There is also the danger of the contagion spreading faster than Rome can keep up with. When the German bishops move forward with female “ordination,” it is possible that German-speaking bishops in Austria and Switzerland may follow suit, and if the contagion happens to spread to some liberal bishops in the English-speaking world, it will almost instantly go global. Again, the new revision to canon law, insuring automatic excommunication of hypothetical rogue bishops, helps to ensure that any of his following episcopal acts are guaranteed to be null and void, thus helping to maintain damage control in the face of a global crisis. In effect, the new canon law sets up the conditions for formal schism with Rome. It’s a red line that Pope Francis has drawn, and even though everyone knows I am highly critical of this particular pope, I must give him credit for this. He’s done the right thing. This red line in canon law makes it clear to every bishop of the world: if you cross it, you’re out! You’re automatically in schism, and you are no longer part of the Catholic Church. This red line will make the coming schism more visible, and easy to demarcate, dispelling confusion in advance. For a pope whose words are often associated with confusion and a lack of clarity, this one act is extremely clear and well understood. Bravo! Pope Francis. Well done!
The German Synod is clearly designed to accomplish one thing, and that is to apply pressure to Rome in its upcoming “Synod on Synodality.” Many Catholics have expressed concern that the Germans will be successful in persuading the Roman Synod to go along with them, or at the very least, issue some vague document that disseminates enough confusion to allow the German bishops to move forward without any serious penalties following. However, what the German bishops, and many concerned Catholics, seem to forget is that the Roman Synod has no authority in an of itself. It can issue whatever kind of document it wants, but that in itself does nothing to change church teaching or canon law. At most, the Synod makes suggestions to the pope, but it is the pope who makes all the final decisions, usually issued weeks to months later in the form of an Apostolic Letter. What these people also forget is that Pope Francis has also made his will known, in advance, that he will not tolerate the “ordination” of women. His concessions on allowing women in every other area of Church governance are not an attempt to soften Catholics to the idea of female “priests,” but rather to say to their proponents: “Look! I’ve done everything for women, right up to the point of ordination, but we must stop there.” It’s to shield himself from the criticism that will most certainly follow the coming schism over this issue. Criticism that will say “the pope is against women!” The pope’s actions allowing women into literally every other aspect of Church governance will make such criticism ridiculous, and I agree, it will be ridiculous when it happens. I say “when it happens” because it will happen, not because I am some sort of prophet, but because the religious Left is just that predictable.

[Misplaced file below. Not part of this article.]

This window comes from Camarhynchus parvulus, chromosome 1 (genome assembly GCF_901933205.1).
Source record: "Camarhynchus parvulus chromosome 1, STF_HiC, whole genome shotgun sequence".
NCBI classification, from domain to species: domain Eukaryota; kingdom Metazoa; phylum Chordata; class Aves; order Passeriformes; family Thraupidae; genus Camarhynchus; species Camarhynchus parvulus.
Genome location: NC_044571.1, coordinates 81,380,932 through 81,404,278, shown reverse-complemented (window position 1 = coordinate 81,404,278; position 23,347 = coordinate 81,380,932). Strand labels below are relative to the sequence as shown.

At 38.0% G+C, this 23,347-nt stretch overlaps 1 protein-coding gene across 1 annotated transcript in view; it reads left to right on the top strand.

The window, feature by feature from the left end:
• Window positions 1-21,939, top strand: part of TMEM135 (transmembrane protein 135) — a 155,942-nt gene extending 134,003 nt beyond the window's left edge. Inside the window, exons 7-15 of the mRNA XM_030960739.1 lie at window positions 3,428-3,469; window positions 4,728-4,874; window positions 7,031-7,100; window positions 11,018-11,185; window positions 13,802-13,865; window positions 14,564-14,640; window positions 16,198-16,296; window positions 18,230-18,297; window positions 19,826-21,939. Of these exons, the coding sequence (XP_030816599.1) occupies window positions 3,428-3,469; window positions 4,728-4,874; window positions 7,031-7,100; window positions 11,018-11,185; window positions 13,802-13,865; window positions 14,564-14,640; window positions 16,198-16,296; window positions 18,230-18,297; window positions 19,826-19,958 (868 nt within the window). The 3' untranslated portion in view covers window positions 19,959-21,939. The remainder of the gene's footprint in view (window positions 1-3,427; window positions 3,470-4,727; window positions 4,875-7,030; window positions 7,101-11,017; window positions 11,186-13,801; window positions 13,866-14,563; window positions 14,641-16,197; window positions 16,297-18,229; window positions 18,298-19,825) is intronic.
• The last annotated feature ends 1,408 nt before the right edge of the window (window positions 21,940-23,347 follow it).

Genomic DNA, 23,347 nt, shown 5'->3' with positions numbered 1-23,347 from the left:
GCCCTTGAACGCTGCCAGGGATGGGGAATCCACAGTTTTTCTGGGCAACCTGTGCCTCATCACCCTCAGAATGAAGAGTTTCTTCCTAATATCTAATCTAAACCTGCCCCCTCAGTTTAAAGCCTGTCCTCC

While Pope Francis is not my favorite pope, and I have been highly critical of him in the past, I must say he’s done the right thing in canon law on this issue. I must give credit where credit is due. We all should. He has taken action to protect the Church in what appears to be an unstoppable schism approaching on the horizon. The schism will likely happen, but Pope Francis’ change to canon law will mitigate the damage, and help orthodox clergy to quickly reorganize and know exactly where the real Catholic Church is. When a liberal bishop crosses the red line, conservative priests in that diocese will immediately know they’ve been released of their vows to him, and can pledge their allegiance to Rome and whatever apostolic administrator Rome assigns to that territory. Lay Catholics, who are catechized enough to know the truth, will immediately know they are no longer under the jurisdiction of their excommunicated bishop, and can begin shopping for a new parish that is properly aligned with Rome. The Leftist hacks in the mainstream media will obviously try to obfuscate as much as possible, but they will only be able to fool non-Catholics and Catholics who don’t know their own faith. The pope has literally done everything he can, at this time, to prepare for the inevitable. The only question is this. What can we lay Catholics do on our level to help?